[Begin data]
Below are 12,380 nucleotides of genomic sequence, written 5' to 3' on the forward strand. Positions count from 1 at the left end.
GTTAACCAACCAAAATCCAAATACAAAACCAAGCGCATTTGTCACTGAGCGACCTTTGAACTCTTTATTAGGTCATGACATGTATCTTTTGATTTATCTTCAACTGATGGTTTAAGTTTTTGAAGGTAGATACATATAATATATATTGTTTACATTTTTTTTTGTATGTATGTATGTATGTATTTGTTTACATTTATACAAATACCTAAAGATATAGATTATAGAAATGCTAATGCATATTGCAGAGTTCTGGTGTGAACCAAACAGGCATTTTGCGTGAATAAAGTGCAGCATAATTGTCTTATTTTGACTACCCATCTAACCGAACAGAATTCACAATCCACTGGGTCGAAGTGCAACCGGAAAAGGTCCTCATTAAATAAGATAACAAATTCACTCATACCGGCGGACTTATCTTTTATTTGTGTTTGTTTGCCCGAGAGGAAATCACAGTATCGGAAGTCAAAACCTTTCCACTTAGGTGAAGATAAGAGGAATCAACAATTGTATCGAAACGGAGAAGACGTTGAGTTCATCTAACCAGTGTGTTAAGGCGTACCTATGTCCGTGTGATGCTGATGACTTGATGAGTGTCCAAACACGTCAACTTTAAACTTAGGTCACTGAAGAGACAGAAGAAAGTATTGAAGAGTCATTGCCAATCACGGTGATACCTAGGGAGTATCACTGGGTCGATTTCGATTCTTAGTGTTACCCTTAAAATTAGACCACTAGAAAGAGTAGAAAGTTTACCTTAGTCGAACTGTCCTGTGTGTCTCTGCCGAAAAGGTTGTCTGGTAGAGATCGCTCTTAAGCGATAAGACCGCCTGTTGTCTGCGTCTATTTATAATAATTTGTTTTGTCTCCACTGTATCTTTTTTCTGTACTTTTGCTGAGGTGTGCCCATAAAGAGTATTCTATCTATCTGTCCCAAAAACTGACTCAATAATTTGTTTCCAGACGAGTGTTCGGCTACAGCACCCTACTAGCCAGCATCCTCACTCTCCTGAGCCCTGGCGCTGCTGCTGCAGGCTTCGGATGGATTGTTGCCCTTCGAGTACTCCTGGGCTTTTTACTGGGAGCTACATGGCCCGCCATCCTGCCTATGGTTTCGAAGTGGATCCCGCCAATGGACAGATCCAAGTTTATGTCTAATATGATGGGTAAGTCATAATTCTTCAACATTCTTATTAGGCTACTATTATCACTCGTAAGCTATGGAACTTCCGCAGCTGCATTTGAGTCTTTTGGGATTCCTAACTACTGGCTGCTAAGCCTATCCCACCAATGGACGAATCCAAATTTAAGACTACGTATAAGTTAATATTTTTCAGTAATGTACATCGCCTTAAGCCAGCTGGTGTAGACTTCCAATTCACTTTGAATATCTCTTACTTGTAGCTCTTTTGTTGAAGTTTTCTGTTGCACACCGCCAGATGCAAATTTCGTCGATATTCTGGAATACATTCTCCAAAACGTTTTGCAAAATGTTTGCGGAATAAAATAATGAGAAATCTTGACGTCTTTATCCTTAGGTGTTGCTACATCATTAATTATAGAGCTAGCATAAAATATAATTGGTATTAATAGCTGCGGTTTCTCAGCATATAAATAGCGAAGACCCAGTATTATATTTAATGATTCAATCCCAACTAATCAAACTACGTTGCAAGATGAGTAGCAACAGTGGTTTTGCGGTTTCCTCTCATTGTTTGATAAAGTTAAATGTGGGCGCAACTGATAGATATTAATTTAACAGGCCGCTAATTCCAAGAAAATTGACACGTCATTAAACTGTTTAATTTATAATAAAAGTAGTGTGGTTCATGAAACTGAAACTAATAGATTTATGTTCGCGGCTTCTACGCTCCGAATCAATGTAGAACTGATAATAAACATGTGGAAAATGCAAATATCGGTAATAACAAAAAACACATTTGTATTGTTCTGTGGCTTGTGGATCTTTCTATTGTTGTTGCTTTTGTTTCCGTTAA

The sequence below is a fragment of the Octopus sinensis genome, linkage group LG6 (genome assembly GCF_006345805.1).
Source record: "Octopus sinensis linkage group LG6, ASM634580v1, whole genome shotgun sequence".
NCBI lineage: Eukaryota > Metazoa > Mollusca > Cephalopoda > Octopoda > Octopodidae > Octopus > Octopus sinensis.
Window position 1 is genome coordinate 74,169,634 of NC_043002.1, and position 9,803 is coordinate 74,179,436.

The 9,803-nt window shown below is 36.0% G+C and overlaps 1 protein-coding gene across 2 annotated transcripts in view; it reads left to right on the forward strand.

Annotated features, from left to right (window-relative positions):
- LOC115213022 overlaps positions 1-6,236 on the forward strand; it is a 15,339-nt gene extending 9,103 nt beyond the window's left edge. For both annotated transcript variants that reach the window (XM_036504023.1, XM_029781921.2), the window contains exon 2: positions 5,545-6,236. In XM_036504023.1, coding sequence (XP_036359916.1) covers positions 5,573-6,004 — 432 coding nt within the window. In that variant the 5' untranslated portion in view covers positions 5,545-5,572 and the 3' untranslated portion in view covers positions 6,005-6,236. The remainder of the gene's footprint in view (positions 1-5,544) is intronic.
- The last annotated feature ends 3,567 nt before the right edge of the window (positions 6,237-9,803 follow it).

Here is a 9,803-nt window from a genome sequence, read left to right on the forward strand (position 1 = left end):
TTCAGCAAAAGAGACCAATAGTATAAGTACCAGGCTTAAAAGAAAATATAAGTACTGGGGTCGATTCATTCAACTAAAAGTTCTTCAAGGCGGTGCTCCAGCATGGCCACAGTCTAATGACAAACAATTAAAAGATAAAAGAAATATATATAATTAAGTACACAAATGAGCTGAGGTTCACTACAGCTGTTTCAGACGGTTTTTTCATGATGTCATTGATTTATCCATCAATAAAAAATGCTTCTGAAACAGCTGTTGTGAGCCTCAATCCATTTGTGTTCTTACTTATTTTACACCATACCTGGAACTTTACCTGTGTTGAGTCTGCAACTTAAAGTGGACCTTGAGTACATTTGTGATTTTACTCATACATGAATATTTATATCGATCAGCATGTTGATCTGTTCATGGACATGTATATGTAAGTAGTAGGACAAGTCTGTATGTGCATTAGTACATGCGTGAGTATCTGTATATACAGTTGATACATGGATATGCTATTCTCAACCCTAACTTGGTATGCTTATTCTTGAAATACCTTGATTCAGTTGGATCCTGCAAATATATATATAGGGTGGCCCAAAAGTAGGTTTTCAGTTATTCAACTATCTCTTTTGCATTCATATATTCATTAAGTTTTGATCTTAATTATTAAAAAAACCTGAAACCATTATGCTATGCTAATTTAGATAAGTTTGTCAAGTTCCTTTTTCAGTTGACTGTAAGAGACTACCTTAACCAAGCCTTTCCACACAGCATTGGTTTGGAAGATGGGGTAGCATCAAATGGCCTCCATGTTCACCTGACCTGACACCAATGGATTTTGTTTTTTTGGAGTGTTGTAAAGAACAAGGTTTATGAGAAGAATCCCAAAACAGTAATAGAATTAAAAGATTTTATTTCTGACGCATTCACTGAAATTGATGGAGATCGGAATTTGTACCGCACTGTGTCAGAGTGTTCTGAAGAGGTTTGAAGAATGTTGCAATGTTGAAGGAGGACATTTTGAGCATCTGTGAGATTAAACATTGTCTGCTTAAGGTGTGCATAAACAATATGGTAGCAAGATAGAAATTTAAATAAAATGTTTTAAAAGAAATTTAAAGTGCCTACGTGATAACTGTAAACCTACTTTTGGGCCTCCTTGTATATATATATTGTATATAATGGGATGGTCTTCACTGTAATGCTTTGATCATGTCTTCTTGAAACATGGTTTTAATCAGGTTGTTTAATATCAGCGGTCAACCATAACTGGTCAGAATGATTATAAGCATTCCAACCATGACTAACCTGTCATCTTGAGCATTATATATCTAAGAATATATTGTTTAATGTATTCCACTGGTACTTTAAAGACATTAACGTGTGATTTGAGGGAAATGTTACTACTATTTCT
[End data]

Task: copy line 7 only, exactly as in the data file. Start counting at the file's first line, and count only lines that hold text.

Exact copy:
The 9,803-nt window shown below is 36.0% G+C and overlaps 1 protein-coding gene across 2 annotated transcripts in view; it reads left to right on the forward strand.